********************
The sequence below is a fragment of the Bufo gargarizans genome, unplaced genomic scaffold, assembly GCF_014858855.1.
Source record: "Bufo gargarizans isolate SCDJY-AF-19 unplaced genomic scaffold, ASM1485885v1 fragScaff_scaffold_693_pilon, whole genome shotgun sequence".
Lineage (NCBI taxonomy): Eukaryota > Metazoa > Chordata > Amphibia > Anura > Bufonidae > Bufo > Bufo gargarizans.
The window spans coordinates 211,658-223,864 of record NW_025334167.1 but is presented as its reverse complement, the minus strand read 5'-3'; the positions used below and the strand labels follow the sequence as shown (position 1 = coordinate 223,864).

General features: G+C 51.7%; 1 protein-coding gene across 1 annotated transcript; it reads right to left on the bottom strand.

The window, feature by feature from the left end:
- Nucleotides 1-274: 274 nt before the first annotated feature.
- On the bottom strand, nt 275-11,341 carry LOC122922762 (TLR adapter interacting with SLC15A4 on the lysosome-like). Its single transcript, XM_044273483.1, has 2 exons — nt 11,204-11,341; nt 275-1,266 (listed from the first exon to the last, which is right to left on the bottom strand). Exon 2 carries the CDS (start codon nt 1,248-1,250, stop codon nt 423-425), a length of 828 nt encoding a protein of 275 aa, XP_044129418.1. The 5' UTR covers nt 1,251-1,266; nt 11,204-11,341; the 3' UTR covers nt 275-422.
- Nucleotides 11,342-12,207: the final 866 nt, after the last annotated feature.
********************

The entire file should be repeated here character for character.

The sequence below is a fragment of the Bufo gargarizans genome, unplaced genomic scaffold, assembly GCF_014858855.1.
Source record: "Bufo gargarizans isolate SCDJY-AF-19 unplaced genomic scaffold, ASM1485885v1 fragScaff_scaffold_693_pilon, whole genome shotgun sequence".
Lineage (NCBI taxonomy): Eukaryota > Metazoa > Chordata > Amphibia > Anura > Bufonidae > Bufo > Bufo gargarizans.
The window spans coordinates 211,658-223,864 of record NW_025334167.1 but is presented as its reverse complement, the minus strand read 5'-3'; the positions used below and the strand labels follow the sequence as shown (position 1 = coordinate 223,864).

General features: G+C 51.7%; 1 protein-coding gene across 1 annotated transcript; it reads right to left on the bottom strand.

The window, feature by feature from the left end:
- Nucleotides 1-274: 274 nt before the first annotated feature.
- On the bottom strand, nt 275-11,341 carry LOC122922762 (TLR adapter interacting with SLC15A4 on the lysosome-like). Its single transcript, XM_044273483.1, has 2 exons — nt 11,204-11,341; nt 275-1,266 (listed from the first exon to the last, which is right to left on the bottom strand). Exon 2 carries the CDS (start codon nt 1,248-1,250, stop codon nt 423-425), a length of 828 nt encoding a protein of 275 aa, XP_044129418.1. The 5' UTR covers nt 1,251-1,266; nt 11,204-11,341; the 3' UTR covers nt 275-422.
- Nucleotides 11,342-12,207: the final 866 nt, after the last annotated feature.